The ripple effect passed as swiftly as it had come. The red warding runes flared again. The dog snored.
Drawing a deep breath, letting it out, Haplo stared up at nothing. The last time the world had rippled, Alfred had been the cause. Alfred had entered Death’s Gate.
The Patryn woke suddenly, body tingling with alarm. It was night, the room was dark or would have been, but for the glowing runes. He sat up, trying to remember, isolate the sound that had brought him wide awake from a deep sleep. He was so intent on listening that he didn’t notice, at first, the sigla on his skin gleaming a bright blue.
“I must have slept a long time,” he said to the dog, who had itself been roused from slumber. “I wonder why they didn’t come for me? What do you suppose is going on, boy?”
The dog seemed to think it had some idea, for it jumped off the bed and padded over to the window. Haplo, having the same idea, followed. He drew as close to the runes as he could, ignoring the magical heat that burned his skin, his own magic unable to protect long against it. Shielding his eyes with his hand, he squinted against the sigla’s flaring brilliance, tried to look outside. He couldn’t see much in the night; shadows running through the shadows, darker shapes of darkness. But he could hear their shouts; it was the shouting that had wakened him.
“The wall is breached! The water is flooding our city!” Haplo thought he heard footsteps at the door. He tensed, turned, prepared to fight. It was foolish of them to have allowed him to regain his magic. He’d teach them how foolish.
The footsteps hesitated a moment, then began to retreat. Haplo walked to the door, listened until the sound faded away. If there had been a Sartan guard, he wasn’t there now.
The runes of warding were still strong, however, still powerful. Haplo was forced to draw back from the door; fighting the heat was draining his strength.
Besides, no need to waste his energy.
“Might as well relax, boy,” he advised the dog. “We’ll be out of here, soon enough.”
And then where would he go? What would he do?
Back to the Labyrinth. To look for Alfred. To look for others . . . Smiling quietly, Haplo returned to his bed, stretched out comfortably, and waited for the seawater to rise.
Magical Battle Between Patryn and Sartan;
A Further Explanation
Both Sartan and Patryn magic is based on the theory of possibilities. A contest between the two can best be described as a lethal version of a children’s game known as Knife, Paper, Stone. In this game, each child provides himself with three objects: a small knife, a piece of paper, and a rock. These objects are hidden behind the back. Opponents face each other and, at a given signal, both grab an object and bring it forth in mock battle. The goal is to try to guess which weapon out of three possible weapons the opponent will use this round and be prepared to counter his attack. The various outcomes are determined thus:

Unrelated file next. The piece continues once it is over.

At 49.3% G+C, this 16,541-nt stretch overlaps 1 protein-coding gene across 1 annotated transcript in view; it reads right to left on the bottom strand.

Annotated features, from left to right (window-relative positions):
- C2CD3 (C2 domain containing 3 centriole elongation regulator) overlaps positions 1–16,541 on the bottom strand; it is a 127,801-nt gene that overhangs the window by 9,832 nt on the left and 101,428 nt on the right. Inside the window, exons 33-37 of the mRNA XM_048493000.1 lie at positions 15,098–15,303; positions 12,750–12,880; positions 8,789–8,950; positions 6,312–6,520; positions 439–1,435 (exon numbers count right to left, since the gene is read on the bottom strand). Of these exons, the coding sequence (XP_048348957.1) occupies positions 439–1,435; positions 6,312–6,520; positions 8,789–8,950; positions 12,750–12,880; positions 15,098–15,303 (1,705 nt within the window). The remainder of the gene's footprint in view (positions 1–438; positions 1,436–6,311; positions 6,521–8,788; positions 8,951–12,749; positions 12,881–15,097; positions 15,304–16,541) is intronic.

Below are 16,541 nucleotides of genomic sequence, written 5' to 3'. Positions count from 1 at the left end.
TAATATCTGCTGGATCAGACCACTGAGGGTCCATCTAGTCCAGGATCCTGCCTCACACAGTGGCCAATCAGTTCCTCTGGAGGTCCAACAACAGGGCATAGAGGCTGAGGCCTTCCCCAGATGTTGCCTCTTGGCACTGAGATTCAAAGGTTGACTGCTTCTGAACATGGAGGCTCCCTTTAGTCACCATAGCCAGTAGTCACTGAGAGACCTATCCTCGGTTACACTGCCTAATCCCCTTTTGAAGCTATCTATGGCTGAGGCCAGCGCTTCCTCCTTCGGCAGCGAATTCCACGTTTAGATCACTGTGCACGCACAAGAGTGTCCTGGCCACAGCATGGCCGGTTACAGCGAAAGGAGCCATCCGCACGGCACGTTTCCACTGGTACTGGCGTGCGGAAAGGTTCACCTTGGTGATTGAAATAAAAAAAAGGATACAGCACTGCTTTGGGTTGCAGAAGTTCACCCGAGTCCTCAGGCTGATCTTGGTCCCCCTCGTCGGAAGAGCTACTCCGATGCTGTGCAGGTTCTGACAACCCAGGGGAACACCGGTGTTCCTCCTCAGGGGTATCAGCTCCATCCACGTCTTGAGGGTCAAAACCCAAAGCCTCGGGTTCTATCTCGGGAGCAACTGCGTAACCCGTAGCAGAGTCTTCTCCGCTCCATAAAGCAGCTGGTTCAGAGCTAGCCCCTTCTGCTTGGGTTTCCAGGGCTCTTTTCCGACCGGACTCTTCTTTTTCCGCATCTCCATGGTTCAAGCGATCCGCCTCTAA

Knife cuts paper. (Whoever produces the knife wins this round.) Stone crushes knife. Paper covers stone.
Knife, Paper, Stone is, of course, an extremely simplified version of a magical battle between Patryn and Sartan, each of whom would have at his or her disposal innumerable possibilities for attack and defense. Ancient duels between the two were rarely fought “in hot Wood” as was the fight between Samah and Haplo. Both races had their images to consider and a battle would take place only after a challenge had been issued and accepted. A Patryn was always ready to fight in public view. A Sartan might agree, but only if he or she felt that such a public display of prowess and courage would prove instructive to the mensch.
Public duels were held in arenas and provided absolutely marvelous shows, although the presence of a crowd rather hampered some of the more spectacular magical effects. It would never do, for example, to call down a lightning bolt on one’s enemy and mistakenly electrocute half the audience. Thus these public battles rarely ended in death, but were similar to a chess tournament where one opponent attempts to place the other in checkmate.
Private contests were much more serious, fought on a more lethal scale, and almost always ended in death for either one or both opponents. They were held in secret places, known only to the two races, where destructive forces could be unleashed without endangering innocent bystanders. Sometimes the two fought alone, but more often family members and members of the Council attended to serve as witnesses. They were never permitted to intervene. It should be noted here that the Sartan Council was always publicly opposed to these duels and would endeavor, until the last moment, to stop the fight. Despite the limitless number of possibilities available, most wizards generally followed a set pattern, based on the dictates of logic. The first spells to be cast were usually either defensive or distractive in nature. They were easy, requiring little effort on the part of the spellcaster, and enabled him to study and feel out his opponent. Thus, a Sartan wizard might attempt to distract his enemy by sending a million snakes into combat; the Patryn might counter by surrounding himself with a wall of fire.
Such distractions and defenses would give way to powerful offensive spells and equally powerful defenses. Opponents were required to see an attack coming and react to it within seconds, all the while guarding against attacks (such as lightning bolts) against which one could not defend oneself. The slightest miscalculation, the blinking of an eye, a momentary weakening, almost always proved fatal.
See “Magic in the Sundered Realms, Excerpts from a Sartan’s Musing,” in Dragon Wing, vol. 1 of The Death Gate Cycle.
One theory holds that this game was played by mensch children desirous of emulating Sartan (or Patryn) heroes.
Excerpt from a treatise, untitled, discovered in the library of the Sartan on Chelestra.